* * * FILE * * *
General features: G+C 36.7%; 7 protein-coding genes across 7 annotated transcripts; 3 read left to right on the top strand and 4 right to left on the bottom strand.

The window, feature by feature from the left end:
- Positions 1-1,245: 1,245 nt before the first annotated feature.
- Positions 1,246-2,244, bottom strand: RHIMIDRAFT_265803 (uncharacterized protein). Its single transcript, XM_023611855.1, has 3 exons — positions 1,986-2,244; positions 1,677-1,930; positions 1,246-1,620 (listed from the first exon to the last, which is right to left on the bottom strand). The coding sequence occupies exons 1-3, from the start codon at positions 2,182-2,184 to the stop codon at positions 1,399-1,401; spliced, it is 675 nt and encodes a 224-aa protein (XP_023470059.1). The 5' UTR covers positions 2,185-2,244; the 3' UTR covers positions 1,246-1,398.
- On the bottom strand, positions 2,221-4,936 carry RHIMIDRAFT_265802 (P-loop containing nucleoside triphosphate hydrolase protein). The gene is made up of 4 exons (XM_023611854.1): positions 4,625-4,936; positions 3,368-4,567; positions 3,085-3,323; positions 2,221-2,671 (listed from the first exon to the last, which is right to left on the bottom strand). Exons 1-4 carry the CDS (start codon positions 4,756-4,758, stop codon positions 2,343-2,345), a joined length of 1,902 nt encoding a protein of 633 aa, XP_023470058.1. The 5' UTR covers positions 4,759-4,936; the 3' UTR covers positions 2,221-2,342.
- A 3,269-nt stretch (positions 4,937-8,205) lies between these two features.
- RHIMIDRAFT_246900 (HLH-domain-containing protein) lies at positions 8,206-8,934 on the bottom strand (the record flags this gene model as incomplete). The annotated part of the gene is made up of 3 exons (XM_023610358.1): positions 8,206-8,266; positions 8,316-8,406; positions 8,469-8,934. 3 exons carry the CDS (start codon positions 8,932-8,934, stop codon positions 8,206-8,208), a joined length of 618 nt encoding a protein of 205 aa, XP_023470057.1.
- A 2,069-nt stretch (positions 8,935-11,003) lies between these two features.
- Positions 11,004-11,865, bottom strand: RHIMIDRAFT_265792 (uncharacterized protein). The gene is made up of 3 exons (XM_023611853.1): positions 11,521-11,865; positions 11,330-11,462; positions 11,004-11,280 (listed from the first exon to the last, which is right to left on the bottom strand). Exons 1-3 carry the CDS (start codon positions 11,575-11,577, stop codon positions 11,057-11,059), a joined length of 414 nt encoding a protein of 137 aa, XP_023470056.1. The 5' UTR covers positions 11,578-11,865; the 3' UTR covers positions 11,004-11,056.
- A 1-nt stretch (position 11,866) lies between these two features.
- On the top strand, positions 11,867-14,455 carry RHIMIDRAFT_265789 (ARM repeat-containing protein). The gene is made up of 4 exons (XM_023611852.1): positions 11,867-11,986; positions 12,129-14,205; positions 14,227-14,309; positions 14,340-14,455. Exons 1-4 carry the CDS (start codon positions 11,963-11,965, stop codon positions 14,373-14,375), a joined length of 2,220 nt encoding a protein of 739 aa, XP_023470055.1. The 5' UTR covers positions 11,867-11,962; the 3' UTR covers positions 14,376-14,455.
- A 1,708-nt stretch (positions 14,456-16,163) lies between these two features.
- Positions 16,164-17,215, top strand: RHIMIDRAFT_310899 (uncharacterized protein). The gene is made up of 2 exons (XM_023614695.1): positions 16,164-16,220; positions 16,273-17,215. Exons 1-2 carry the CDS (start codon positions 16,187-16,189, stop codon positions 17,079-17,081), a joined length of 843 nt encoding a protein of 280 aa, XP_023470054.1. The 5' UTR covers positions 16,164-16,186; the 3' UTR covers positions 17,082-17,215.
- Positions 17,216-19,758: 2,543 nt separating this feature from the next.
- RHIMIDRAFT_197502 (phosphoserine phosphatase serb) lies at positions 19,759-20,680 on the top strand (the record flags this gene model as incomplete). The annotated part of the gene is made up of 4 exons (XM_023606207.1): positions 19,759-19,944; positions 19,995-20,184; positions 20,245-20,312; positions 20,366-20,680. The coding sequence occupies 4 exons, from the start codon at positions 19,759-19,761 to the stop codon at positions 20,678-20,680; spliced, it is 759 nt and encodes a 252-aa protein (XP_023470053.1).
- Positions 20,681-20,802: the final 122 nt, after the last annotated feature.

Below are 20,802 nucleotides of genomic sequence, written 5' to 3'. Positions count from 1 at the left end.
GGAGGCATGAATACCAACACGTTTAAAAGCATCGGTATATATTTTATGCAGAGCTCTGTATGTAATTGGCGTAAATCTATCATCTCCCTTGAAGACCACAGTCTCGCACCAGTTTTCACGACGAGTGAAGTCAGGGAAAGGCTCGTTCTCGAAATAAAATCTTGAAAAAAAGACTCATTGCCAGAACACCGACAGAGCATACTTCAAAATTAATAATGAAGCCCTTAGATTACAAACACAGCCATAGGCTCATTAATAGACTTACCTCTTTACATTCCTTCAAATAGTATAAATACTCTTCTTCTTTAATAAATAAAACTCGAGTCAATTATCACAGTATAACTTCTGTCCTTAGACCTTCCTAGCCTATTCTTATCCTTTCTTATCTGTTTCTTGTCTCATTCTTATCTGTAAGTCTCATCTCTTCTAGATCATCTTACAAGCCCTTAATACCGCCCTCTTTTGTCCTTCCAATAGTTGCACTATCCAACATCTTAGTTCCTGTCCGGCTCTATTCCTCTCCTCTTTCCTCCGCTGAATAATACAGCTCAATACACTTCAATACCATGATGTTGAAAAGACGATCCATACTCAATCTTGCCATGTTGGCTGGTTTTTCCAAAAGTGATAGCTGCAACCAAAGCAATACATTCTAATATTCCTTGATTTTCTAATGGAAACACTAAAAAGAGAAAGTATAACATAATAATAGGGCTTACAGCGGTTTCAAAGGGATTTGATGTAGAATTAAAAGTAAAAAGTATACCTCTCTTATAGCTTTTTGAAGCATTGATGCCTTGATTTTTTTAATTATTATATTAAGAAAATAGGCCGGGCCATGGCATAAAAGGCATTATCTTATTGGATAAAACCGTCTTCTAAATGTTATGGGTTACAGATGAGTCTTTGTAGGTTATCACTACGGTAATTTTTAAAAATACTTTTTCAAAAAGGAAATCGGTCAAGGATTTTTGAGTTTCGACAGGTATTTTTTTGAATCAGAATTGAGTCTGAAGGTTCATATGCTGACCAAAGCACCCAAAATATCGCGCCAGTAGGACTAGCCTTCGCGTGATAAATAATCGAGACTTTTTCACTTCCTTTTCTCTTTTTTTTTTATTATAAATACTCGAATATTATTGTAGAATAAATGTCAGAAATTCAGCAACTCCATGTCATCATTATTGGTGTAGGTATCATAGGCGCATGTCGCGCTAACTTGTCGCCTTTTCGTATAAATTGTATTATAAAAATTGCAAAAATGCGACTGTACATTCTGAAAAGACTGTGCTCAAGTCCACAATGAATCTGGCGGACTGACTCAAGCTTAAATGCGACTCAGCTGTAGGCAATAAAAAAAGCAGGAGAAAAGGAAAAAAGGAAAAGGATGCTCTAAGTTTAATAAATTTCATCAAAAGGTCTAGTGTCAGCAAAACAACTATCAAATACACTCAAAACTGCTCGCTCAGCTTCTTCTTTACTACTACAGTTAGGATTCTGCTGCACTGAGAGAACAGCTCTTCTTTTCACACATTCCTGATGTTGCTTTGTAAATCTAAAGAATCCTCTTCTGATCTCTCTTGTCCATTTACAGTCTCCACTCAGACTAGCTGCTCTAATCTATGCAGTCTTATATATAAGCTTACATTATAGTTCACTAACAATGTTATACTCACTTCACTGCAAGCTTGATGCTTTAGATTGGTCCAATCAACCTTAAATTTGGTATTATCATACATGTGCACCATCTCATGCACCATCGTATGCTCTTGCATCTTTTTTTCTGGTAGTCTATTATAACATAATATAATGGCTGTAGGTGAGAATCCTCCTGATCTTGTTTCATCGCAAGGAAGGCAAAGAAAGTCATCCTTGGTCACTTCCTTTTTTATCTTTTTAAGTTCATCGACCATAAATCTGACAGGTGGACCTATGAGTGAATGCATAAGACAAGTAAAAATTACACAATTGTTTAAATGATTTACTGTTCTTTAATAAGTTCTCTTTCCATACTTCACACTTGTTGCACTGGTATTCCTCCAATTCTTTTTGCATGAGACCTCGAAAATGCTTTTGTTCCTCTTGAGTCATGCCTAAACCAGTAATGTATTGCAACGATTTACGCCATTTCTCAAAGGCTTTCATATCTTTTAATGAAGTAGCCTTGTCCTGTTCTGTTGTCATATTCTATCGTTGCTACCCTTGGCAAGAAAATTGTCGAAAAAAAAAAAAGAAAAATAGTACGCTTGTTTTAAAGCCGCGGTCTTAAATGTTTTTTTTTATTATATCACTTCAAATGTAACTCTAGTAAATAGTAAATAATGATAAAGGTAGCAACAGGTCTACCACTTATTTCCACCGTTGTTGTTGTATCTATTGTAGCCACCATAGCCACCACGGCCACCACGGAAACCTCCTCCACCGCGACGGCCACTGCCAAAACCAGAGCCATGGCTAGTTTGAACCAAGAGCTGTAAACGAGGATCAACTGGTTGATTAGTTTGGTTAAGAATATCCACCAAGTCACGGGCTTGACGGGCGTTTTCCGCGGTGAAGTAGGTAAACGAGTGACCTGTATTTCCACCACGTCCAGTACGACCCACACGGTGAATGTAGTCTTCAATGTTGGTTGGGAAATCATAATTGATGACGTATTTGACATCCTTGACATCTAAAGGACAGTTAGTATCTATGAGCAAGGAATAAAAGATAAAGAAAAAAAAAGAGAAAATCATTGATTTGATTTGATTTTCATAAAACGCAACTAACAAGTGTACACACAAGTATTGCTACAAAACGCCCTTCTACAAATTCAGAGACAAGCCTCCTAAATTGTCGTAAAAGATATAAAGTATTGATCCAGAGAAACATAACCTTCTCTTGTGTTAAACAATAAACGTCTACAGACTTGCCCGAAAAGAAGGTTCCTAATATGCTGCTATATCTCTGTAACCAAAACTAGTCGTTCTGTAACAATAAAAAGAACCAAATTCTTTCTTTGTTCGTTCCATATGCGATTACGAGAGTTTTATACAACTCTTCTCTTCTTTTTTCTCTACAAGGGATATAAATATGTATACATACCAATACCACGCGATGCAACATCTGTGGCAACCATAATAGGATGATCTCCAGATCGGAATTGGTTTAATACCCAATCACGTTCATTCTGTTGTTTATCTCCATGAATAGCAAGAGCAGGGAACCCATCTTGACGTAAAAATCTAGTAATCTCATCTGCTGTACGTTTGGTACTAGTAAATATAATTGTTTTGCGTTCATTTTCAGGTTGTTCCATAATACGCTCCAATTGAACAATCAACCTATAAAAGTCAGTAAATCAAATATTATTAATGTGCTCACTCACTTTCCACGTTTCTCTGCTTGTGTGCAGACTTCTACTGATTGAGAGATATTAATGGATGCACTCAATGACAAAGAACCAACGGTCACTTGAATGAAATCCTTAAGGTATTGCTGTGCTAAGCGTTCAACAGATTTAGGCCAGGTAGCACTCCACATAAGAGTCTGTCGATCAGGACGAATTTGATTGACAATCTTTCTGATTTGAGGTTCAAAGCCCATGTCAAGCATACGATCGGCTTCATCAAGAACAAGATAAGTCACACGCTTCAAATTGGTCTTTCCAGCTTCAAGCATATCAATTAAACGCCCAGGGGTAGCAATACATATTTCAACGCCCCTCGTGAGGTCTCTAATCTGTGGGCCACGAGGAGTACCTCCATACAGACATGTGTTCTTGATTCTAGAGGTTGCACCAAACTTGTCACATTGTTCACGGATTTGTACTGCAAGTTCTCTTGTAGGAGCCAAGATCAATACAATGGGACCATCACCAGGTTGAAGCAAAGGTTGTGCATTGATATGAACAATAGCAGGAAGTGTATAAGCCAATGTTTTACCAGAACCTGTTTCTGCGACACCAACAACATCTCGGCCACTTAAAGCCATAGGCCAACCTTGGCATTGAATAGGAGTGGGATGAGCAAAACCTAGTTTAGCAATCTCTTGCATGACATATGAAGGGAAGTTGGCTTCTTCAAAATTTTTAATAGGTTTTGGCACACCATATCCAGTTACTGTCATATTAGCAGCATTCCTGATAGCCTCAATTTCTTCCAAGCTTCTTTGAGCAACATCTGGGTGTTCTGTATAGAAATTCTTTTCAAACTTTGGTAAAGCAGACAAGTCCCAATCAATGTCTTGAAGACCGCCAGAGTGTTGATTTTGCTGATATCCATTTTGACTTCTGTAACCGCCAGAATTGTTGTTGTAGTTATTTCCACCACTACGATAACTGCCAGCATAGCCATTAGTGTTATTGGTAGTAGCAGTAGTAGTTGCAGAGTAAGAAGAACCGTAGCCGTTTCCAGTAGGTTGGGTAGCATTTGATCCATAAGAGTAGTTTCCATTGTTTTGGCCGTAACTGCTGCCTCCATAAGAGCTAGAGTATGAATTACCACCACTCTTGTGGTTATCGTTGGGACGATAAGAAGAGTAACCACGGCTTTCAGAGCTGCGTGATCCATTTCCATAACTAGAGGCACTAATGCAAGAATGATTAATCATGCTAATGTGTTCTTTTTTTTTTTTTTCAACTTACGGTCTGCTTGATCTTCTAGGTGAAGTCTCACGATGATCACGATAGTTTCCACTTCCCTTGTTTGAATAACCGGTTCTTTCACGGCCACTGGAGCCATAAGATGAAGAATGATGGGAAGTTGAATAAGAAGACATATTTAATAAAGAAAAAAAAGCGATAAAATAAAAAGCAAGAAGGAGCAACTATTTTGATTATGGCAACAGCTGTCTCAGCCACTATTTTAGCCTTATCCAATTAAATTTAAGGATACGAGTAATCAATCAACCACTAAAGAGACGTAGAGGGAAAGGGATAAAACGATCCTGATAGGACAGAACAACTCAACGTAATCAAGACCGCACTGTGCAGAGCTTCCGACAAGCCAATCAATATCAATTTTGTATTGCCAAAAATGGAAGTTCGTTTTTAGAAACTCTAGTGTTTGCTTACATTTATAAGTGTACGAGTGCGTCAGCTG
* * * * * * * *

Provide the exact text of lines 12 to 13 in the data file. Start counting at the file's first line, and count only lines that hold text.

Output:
- A 1,708-nt stretch (positions 14,456-16,163) lies between these two features.
- Positions 16,164-17,215, top strand: RHIMIDRAFT_310899 (uncharacterized protein). The gene is made up of 2 exons (XM_023614695.1): positions 16,164-16,220; positions 16,273-17,215. Exons 1-2 carry the CDS (start codon positions 16,187-16,189, stop codon positions 17,079-17,081), a joined length of 843 nt encoding a protein of 280 aa, XP_023470054.1. The 5' UTR covers positions 16,164-16,186; the 3' UTR covers positions 17,082-17,215.